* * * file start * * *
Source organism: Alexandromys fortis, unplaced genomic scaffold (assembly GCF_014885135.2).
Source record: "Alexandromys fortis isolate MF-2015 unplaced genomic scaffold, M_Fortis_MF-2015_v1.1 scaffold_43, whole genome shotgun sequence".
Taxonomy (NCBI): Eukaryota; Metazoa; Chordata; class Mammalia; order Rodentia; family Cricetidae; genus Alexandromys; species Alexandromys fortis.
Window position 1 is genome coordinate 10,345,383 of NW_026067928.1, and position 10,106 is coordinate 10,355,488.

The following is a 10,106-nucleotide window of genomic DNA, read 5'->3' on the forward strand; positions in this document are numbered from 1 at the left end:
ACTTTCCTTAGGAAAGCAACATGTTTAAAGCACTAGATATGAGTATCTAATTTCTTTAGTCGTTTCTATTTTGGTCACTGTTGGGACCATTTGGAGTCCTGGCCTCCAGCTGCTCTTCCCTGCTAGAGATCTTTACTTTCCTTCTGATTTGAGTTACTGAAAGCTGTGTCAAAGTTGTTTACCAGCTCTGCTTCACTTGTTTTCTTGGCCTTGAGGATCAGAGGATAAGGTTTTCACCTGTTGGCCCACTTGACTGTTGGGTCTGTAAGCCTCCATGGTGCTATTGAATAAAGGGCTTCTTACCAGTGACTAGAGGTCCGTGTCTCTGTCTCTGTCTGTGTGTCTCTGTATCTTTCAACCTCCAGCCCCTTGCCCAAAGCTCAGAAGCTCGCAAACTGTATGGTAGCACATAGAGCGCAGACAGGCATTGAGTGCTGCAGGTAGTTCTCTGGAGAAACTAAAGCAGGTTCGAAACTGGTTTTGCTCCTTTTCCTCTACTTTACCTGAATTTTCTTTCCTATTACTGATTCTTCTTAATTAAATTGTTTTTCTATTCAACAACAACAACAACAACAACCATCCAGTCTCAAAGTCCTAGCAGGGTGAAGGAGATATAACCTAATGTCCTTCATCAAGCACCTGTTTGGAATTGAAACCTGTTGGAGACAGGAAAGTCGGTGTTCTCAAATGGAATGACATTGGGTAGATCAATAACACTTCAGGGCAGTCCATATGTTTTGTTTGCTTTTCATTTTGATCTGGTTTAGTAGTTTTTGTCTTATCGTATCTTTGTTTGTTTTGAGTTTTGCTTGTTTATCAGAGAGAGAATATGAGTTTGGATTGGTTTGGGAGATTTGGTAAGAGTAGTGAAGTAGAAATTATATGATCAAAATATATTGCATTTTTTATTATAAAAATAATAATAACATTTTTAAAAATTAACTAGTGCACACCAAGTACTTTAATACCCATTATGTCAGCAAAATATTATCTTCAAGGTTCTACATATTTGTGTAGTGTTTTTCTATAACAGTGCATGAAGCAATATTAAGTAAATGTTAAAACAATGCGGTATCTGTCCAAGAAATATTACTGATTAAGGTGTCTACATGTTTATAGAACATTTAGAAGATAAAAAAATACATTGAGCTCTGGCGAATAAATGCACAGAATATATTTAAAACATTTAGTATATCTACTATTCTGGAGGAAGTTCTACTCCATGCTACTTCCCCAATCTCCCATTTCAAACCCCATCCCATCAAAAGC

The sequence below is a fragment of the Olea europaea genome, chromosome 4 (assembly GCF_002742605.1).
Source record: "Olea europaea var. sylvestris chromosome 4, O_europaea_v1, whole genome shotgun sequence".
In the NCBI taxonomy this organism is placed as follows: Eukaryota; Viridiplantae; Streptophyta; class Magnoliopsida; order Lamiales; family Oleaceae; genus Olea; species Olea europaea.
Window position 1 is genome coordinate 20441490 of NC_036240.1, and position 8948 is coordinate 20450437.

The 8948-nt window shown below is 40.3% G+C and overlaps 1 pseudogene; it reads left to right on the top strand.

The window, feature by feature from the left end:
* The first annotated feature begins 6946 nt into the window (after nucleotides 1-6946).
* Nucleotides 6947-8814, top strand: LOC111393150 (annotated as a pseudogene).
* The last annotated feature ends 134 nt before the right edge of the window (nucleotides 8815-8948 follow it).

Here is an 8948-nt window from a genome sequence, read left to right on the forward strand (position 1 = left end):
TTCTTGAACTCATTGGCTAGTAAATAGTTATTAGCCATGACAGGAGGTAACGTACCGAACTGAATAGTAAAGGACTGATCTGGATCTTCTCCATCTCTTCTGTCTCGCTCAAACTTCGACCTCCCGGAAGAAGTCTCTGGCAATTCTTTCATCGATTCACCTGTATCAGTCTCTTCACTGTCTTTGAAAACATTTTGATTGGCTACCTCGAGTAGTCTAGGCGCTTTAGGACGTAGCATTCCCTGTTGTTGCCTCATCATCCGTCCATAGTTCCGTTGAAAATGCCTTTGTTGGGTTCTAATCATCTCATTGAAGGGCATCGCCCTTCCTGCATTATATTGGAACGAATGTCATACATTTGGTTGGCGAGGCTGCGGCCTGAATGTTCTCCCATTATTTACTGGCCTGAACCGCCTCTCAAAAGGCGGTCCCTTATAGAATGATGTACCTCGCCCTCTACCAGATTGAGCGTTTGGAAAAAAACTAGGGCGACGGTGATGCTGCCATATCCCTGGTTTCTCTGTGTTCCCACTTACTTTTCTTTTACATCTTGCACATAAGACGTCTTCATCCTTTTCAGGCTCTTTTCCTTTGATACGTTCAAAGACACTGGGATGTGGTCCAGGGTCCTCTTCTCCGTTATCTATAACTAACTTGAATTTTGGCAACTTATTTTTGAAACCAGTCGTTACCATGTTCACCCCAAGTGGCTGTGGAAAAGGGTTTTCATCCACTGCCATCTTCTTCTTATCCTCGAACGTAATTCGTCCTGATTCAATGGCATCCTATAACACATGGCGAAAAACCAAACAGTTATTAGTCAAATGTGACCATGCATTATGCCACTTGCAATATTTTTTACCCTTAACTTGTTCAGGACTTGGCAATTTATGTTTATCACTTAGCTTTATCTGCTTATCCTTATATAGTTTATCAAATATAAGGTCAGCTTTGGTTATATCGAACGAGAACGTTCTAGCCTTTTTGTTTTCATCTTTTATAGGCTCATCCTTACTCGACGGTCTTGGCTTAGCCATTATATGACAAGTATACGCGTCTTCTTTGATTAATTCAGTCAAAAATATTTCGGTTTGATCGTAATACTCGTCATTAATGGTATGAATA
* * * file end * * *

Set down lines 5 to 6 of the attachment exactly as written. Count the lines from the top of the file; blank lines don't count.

The following is a 10,106-nucleotide window of genomic DNA, read 5'->3' on the forward strand; positions in this document are numbered from 1 at the left end:
ACTTTCCTTAGGAAAGCAACATGTTTAAAGCACTAGATATGAGTATCTAATTTCTTTAGTCGTTTCTATTTTGGTCACTGTTGGGACCATTTGGAGTCCTGGCCTCCAGCTGCTCTTCCCTGCTAGAGATCTTTACTTTCCTTCTGATTTGAGTTACTGAAAGCTGTGTCAAAGTTGTTTACCAGCTCTGCTTCACTTGTTTTCTTGGCCTTGAGGATCAGAGGATAAGGTTTTCACCTGTTGGCCCACTTGACTGTTGGGTCTGTAAGCCTCCATGGTGCTATTGAATAAAGGGCTTCTTACCAGTGACTAGAGGTCCGTGTCTCTGTCTCTGTCTGTGTGTCTCTGTATCTTTCAACCTCCAGCCCCTTGCCCAAAGCTCAGAAGCTCGCAAACTGTATGGTAGCACATAGAGCGCAGACAGGCATTGAGTGCTGCAGGTAGTTCTCTGGAGAAACTAAAGCAGGTTCGAAACTGGTTTTGCTCCTTTTCCTCTACTTTACCTGAATTTTCTTTCCTATTACTGATTCTTCTTAATTAAATTGTTTTTCTATTCAACAACAACAACAACAACAACCATCCAGTCTCAAAGTCCTAGCAGGGTGAAGGAGATATAACCTAATGTCCTTCATCAAGCACCTGTTTGGAATTGAAACCTGTTGGAGACAGGAAAGTCGGTGTTCTCAAATGGAATGACATTGGGTAGATCAATAACACTTCAGGGCAGTCCATATGTTTTGTTTGCTTTTCATTTTGATCTGGTTTAGTAGTTTTTGTCTTATCGTATCTTTGTTTGTTTTGAGTTTTGCTTGTTTATCAGAGAGAGAATATGAGTTTGGATTGGTTTGGGAGATTTGGTAAGAGTAGTGAAGTAGAAATTATATGATCAAAATATATTGCATTTTTTATTATAAAAATAATAATAACATTTTTAAAAATTAACTAGTGCACACCAAGTACTTTAATACCCATTATGTCAGCAAAATATTATCTTCAAGGTTCTACATATTTGTGTAGTGTTTTTCTATAACAGTGCATGAAGCAATATTAAGTAAATGTTAAAACAATGCGGTATCTGTCCAAGAAATATTACTGATTAAGGTGTCTACATGTTTATAGAACATTTAGAAGATAAAAAAATACATTGAGCTCTGGCGAATAAATGCACAGAATATATTTAAAACATTTAGTATATCTACTATTCTGGAGGAAGTTCTACTCCATGCTACTTCCCCAATCTCCCATTTCAAACCCCATCCCATCAAAAGC